Audrey Assad’s music has an angelic and ethereal quality that will inspire and touch your soul, to say the least. Lauded by The New York Times, Assad is a multiple Dove Award nominee, an iTunes Christian Breakthrough Album of the Year recipient (2010); and her newest album Inheritance (2016) has already achieved five-star status and hit No. 1 on iTunes. As the daughter of a Syrian refugee, she holds a great passion for people who have been unfairly displaced. Assad shares her passion for the refugee mission, and talks about achieving freedom through Christ in her own life.
PM: We read that you started playing piano at age two! How is that even possible? Is that when your love for music began?
AA: Even earlier, honestly. The church I grew up in always sang vigorously. We had a big hymnal tradition and we used no instruments and sang acappella. I grew up in a church where everyone was singing for sometimes 30 to 45 minutes at a time, several days a week. I really just grew up in it, in a culture of singing and of praying with music.
Then my mom bought a piano when I was two and I took to it immediately. She said I hopped up there in my diaper and started playing songs that she recognized, and she said, “Well, I guess we have a piano player in this house!” I’ve always been around it and I’ve always loved it.
PM: Who are your musical influences?
AA: My mom picked out most of the music I listened to growing up. We listened to a mix of 70s music like James Taylor, Simon and Garfunkel and John Denver. There was a lot of country music in my house growing up. I’m influenced by the folk songwriting tradition, so that’s probably the biggest influence I have. Even if I’m not making that kind of music, it’s certainly influenced my chord structures and the way I like to phrase things.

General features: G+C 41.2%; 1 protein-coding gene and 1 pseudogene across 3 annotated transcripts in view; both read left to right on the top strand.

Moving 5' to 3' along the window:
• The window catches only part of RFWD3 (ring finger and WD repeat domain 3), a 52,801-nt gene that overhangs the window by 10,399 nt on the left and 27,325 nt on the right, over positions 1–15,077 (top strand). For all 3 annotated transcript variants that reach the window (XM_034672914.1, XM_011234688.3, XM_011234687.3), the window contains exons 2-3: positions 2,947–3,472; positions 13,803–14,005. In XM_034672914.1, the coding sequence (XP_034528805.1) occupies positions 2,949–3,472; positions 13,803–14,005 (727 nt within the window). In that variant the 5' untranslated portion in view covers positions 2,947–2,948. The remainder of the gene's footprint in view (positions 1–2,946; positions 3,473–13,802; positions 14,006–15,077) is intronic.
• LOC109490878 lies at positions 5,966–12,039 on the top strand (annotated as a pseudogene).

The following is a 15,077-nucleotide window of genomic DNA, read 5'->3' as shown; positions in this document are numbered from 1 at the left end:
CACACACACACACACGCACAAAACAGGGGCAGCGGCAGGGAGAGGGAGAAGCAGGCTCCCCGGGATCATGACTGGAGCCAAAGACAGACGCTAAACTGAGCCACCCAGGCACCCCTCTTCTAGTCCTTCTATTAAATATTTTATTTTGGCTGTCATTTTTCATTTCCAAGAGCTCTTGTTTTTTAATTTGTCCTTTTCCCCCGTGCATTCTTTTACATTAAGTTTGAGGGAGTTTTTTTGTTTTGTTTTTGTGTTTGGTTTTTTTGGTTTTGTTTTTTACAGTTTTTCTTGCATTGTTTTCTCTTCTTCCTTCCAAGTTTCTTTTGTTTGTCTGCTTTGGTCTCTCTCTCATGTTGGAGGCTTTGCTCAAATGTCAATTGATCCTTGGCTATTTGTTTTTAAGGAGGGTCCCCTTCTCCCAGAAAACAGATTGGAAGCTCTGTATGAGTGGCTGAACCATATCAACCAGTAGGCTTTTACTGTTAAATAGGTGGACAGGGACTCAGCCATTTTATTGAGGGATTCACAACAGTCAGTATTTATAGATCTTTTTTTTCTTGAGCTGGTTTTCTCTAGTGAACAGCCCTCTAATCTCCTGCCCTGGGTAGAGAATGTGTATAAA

PM: We also read that rather than write lyrics about God, you write lyrics directed to God. Can you tell us a little bit about your songwriting process?
AA: I typically am inspired by little phrases I come across in literature or in spiritual writing. I’ll usually elaborate on an idea that I’ve found in a book by whatever author I’m reading, and it’ll spawn an emotion in me and then an idea based around the words I’ve read.
On the Fortunate Fall record there’s a song called “Lead, Kindly Light,” and it’s one of my favorites that I’ve ever written. It’s basically a paraphrase of a little poem by a priest that I read. It’s an old piece of art that I found and thought, “This is so the cry of my heart right now, I’m going to put this in my music.” I tend to be pretty inspired by spiritual writing and literature.
PM: That’s beautiful. Your story behind your song “Even Unto Death” was incredibly inspiring— speaking to Philippians 2:5-8 and Christian martyrdom. What do you hope your music inspires other to do?
AA: First and foremost, I hope that my music facilitates a place for someone where they can encounter not only a Jesus who atones for them in some way, in some kind of transactional legal sense, but a Jesus who heals their wounds and who brings them to life again.
I really hope that it inspires a parallel to my journey, which is a journey out of a fundamentalist rule-based approach to religion and Jesus and faith, and into a dynamic and healing and electric relationship with the God of the universe. That’s what I hope. That’s been my journey 100% and honestly, even in recent years, have I just begun to really understand how much my first half of life has been about the law. I want people to experience freedom in encountering Jesus through my music.
Captain Pamela Maynor, Editor, Young Salvationist